Once they realise what has happened, Trendle is on the phone reassuring the project chief that this can't be traced back to the senator.  They can't survive more than a few days without their medication, but they are armed and trained to kill:

Trendle: "They are instinctual, amoral.  They lack the fear of death that sets limits on human behaviour.  That's our only problem sir... they won't go down without a fight."

Meanwhile We3 are deciding what to do next.  Pirate asks Bandit where they should go.  Bandit says "home" although Tinker is unwilling to follow but decides to anyway.
One of the lost pet covers.
Trendle is still on the phone, stressing that Bandit alone is armed with surface to air missles and that their senses are different, "much faster than any human.  They experience time and motion differently."  He gets off the phone and says to Dr. Berry that they don't understand the danger:

Trendle: "Those poor men.  See what you've done?  Oh those poor men."

Then in an amazing double page spread we see We3 destroying the squad of soldiers send to pacify them.  Trendle is back on the phone saying "I did try to tell you."  He'll try and find another way to to stop We3.  He says to himself, "humans shouldn't be dying.  That was the point.  The whole point of my work".
We3 destroy some soldiers.

We3 meanwhile are on a railway bridge.  Bandit and Tinker get into a tussle because Tinker says "is no home."  Pirate plays the peacemaker, then Bandit detects the weaponised rats who have been set on them and they massacre them.  Then a train suddenly hits them and they blow the bridge to smithereens sending the train wreckage into the river below.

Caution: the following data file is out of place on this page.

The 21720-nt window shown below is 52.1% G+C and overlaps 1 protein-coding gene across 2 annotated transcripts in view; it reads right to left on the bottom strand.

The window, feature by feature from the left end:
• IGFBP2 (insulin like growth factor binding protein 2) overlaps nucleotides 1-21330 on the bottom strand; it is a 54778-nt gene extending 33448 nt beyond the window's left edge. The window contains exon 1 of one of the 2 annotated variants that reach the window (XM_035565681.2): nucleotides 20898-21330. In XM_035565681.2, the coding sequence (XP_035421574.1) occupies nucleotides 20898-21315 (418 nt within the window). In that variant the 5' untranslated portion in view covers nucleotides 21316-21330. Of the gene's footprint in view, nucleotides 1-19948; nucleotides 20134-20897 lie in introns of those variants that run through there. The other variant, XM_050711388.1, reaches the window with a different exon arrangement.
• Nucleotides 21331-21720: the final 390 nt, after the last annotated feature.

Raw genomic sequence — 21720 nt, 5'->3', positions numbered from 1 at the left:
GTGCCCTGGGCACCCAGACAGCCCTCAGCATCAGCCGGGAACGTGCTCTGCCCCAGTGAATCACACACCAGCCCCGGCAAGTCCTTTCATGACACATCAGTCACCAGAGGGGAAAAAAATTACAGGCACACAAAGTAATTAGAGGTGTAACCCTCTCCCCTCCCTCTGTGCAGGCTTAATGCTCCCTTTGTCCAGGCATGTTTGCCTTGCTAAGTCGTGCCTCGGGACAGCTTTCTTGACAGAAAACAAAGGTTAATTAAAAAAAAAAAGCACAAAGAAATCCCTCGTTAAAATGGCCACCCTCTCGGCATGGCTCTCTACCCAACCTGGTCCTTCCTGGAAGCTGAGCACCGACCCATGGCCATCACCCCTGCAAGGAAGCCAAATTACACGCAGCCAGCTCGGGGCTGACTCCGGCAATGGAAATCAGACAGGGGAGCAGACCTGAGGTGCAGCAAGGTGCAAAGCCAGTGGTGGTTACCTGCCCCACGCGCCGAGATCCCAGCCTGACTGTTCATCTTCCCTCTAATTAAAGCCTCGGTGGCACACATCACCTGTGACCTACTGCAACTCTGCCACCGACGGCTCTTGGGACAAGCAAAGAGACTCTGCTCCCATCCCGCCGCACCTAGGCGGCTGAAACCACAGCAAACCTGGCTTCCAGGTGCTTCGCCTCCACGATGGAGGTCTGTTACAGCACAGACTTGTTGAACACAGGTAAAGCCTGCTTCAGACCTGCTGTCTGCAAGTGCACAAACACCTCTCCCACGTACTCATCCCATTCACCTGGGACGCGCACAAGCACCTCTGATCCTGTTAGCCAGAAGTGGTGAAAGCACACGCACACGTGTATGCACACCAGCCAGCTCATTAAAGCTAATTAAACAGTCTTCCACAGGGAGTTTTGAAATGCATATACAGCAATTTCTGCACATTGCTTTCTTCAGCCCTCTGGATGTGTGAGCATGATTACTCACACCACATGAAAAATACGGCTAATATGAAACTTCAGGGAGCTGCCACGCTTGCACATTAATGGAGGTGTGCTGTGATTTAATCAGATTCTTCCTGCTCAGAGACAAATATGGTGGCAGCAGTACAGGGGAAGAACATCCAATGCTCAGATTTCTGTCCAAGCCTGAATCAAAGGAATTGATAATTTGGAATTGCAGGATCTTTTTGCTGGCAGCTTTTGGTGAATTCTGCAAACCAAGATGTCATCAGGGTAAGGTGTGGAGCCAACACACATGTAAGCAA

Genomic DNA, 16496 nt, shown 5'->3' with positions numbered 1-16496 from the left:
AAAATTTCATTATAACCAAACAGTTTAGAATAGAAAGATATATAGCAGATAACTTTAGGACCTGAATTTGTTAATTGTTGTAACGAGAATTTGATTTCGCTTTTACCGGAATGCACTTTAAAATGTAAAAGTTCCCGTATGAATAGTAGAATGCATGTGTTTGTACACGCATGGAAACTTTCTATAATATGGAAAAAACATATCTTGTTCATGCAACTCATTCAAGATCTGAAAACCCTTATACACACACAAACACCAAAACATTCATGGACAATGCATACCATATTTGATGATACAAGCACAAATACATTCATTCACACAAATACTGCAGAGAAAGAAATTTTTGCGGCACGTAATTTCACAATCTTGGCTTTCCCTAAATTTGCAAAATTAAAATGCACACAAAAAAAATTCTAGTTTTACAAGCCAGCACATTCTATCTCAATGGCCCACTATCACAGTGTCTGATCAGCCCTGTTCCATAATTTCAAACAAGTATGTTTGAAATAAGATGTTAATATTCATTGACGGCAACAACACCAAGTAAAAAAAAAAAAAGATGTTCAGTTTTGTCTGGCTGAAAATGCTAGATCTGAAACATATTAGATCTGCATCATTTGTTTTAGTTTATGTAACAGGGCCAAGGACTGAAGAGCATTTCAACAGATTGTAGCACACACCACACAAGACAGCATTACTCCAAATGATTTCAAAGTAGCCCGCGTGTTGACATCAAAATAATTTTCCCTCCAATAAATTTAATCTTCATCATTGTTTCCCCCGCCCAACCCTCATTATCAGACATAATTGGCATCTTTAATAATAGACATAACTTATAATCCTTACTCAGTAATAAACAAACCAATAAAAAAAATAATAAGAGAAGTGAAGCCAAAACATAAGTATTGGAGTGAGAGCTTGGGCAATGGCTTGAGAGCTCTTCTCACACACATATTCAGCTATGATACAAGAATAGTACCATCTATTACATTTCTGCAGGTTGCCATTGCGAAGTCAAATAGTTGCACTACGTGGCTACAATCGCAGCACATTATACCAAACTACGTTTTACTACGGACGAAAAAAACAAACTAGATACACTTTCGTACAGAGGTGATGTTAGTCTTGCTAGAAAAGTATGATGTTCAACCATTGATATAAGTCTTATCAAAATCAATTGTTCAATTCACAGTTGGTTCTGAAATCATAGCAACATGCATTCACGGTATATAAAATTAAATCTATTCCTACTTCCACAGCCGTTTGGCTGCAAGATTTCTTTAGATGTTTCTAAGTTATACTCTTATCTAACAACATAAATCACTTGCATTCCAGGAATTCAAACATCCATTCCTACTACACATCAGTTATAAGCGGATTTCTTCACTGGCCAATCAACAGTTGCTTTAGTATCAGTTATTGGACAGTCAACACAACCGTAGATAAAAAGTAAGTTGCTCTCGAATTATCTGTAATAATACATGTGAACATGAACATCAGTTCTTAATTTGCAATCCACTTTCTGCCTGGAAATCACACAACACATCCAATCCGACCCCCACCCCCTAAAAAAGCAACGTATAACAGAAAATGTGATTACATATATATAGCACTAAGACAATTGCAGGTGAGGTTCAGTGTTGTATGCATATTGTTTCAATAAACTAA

We3 drop down and Bandit drags the driver onto the shore saying "gud dog. Help man."  Then We3 leave, the "camera" pulls back to show the man is dead and missing below the waist.  And if any moment speaks to the perversion of a dogs natural instincts by the scientists who made him into a weapon it's this.  Heartbreaking stuff.
Poor Pirate.
Later that night Pirate goes and sits in the middle of the road, it is hungry and needs to be fixed and seems to think any human can help.  A man and his son get out of their truck to investigate and the man points a shotgun at Pirate, when Pirate comes towards them he fires, hitting Pirate in the head.  In a rage Bandit flies at the man and kills him.  When he realises what he has done, he sits and repeats the words "bad dog" over and over sadly.  As Terry Pratchett wrote in Men At Arms, the words "Bad dog" are the most powerful ones you can ever say to a dog.
Bandit, full of regret.
Back at the lab, the project chief says the boy was found in the woods close by and We3 are now within a few miles of a major population centre.  They load a mysterious weapon onto a lorry and tell Dr. Berry she is going to act as a "lure", much to her distress.

The final issue begins with a hobo going into an abandoned building out of the rain.  We3 are sheltering there as well.  Pirate is still alive, just about.  The man is shocked at what he sees, "what kinda sicko penned you all up in there?"  He decides he needs liquor and tools, We3 are sick and need their medicine, Bandit pleads with the man: